pull (one's) punches


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pull

1. noun A drink or swig, especially alcohol from a bottle or flask. The old man took a long pull of whiskey, then flashed a toothless grin and began laughing again.
2. noun An inhalation or mouthful of smoke. I know I quit smoking, but let me just get a quick pull off your cigarette.
3. verb To take a drink or swig, especially alcohol from a bottle or flask. He pulled long and hard from the bottle of hooch.
4. verb To inhale or take in a mouthful of smoke. I know I quit smoking, but let me just get a quick pull off your cigarette.
5. verb To act as if one is punching someone, without making physical contact.(Short for "pull one's punches.") How dare you—have never pulled during a fight in my entire career!

pull (one's) punches

1. To act as if one is punching someone, without making any or much physical contact. (Short for "pull one's punches.") How dare you—have never pulled my punches during a fight in my entire career! I know you're trying to make the scene realistic, but please pull your punches next time!
2. By extension, to restrain one's commentary or criticism to avoid offending or upsetting someone. (Usually used in the negative.) I want your honest opinion of my story—don't pull your punches! Wow, your aunt really doesn't pull her punches. Is my sweatshirt really that ugly?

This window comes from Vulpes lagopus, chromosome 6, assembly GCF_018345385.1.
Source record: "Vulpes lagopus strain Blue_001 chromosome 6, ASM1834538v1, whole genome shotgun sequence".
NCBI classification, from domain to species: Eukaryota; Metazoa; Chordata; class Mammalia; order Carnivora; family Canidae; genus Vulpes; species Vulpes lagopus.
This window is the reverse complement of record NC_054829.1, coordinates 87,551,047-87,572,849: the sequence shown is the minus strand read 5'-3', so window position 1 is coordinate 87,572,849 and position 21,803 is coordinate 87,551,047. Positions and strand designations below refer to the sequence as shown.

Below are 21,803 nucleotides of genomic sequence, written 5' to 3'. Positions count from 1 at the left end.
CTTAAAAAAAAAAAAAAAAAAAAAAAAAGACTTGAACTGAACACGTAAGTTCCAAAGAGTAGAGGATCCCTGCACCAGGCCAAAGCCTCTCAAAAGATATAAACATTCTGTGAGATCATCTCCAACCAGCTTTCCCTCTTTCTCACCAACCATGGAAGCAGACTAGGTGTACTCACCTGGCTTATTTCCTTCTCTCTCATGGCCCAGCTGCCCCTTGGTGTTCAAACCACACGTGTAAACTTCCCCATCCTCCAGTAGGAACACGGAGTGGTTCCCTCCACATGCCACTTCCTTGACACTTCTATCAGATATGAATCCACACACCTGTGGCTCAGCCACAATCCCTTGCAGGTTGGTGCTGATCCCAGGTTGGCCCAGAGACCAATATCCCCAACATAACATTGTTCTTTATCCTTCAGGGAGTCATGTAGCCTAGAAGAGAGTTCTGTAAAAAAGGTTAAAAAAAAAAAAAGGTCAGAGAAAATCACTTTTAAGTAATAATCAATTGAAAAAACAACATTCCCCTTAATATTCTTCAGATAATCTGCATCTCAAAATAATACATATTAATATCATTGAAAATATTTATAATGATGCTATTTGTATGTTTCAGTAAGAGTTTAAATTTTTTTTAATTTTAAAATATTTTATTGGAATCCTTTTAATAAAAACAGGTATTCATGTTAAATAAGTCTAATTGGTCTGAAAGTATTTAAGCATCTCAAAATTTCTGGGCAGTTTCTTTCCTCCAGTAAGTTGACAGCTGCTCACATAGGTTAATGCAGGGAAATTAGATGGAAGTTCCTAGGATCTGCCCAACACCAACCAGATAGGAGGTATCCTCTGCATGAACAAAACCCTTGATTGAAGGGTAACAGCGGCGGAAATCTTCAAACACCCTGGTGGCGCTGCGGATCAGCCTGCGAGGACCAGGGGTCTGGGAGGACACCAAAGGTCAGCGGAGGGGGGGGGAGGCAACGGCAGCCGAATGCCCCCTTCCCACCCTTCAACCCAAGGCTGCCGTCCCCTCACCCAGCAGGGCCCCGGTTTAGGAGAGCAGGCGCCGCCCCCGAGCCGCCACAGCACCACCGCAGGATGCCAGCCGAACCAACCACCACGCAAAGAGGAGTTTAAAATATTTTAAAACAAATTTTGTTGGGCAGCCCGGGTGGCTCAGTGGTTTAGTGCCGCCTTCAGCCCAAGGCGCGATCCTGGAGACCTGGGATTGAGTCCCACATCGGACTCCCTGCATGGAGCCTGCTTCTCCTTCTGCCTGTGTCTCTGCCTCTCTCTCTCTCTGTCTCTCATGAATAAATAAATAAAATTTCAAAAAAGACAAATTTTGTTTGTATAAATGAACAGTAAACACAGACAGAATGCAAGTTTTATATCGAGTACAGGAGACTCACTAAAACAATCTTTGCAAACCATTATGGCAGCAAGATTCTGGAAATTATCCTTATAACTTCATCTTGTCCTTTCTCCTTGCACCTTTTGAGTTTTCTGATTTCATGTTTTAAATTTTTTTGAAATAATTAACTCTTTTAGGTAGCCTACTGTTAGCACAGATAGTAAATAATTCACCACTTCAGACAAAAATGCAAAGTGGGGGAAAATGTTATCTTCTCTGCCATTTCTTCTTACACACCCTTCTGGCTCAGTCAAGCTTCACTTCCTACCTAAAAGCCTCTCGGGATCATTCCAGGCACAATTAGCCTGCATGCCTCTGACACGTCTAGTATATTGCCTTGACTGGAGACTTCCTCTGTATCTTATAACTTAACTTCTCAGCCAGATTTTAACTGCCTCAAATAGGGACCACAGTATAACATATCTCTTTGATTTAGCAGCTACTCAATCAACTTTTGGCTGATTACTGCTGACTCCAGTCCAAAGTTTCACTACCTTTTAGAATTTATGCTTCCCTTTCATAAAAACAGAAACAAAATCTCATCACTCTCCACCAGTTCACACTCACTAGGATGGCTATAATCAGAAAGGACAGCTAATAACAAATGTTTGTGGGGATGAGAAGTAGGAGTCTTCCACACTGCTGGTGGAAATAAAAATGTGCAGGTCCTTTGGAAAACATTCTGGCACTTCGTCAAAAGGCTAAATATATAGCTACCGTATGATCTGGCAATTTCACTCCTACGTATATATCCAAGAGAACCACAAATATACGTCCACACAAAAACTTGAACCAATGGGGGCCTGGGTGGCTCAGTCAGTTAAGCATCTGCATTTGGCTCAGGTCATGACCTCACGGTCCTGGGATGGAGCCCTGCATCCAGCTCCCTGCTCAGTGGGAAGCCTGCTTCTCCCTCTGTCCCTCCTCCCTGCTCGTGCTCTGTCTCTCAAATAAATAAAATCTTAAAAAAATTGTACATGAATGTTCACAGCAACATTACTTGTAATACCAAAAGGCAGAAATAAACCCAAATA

See also: pull, punch

pull one's punches

 
1. [for a boxer] to strike with light blows to enable the other boxer to win. Bill has been barred from the boxing ring for pulling his punches. "I never pulled punches in my life!" cried Tom.
2. Fig. to hold back in one's criticism. (Usually in the negative. The one's can be replaced with any in the negative.) I didn't pull any punches. I told her exactly what I thought of her. The teacher doesn't pull any punches when it comes to discipline.
See also: pull, punch

pull your punches

be less forceful, severe, or violent than you could be.
See also: pull, punch

pull your ˈpunches

(informal) (usually used in negative sentences) express something less strongly than you are able to, for example to avoid upsetting or shocking somebody: Her articles certainly don’t pull any punches.I don’t believe in pulling punches. If they’re wrong, let’s say so. OPPOSITE: not mince your words
See also: pull, punch

pull

1. n. a drink; a swig; a drink from a flask. He took another pull and kept on talking.
2. tv. to take a drink or a mouthful of liquor from a bottle or other container. He pulled a slug from the bottle.
3. n. a mouthful of smoke from a cigarette; a drag on a cigarette. A couple of pulls and she crushed out the cigarette.
4. tv. to smoke a cigarette. He pulled a long filter job and then went back to work.
5. in. to pull one’s punches. (Martial arts.) If you pull during a fight, you’re through as a fighter.

pull

/yank (someone's) chain
To take unfair advantage of someone; deceive or manipulate someone.

pull

strings/wires Informal
To exert secret control or influence in order to gain an end.

pull (one's) punches

To refrain from deploying all the resources or force at one's disposal: didn't pull any punches during the negotiations.
See also: pull, punch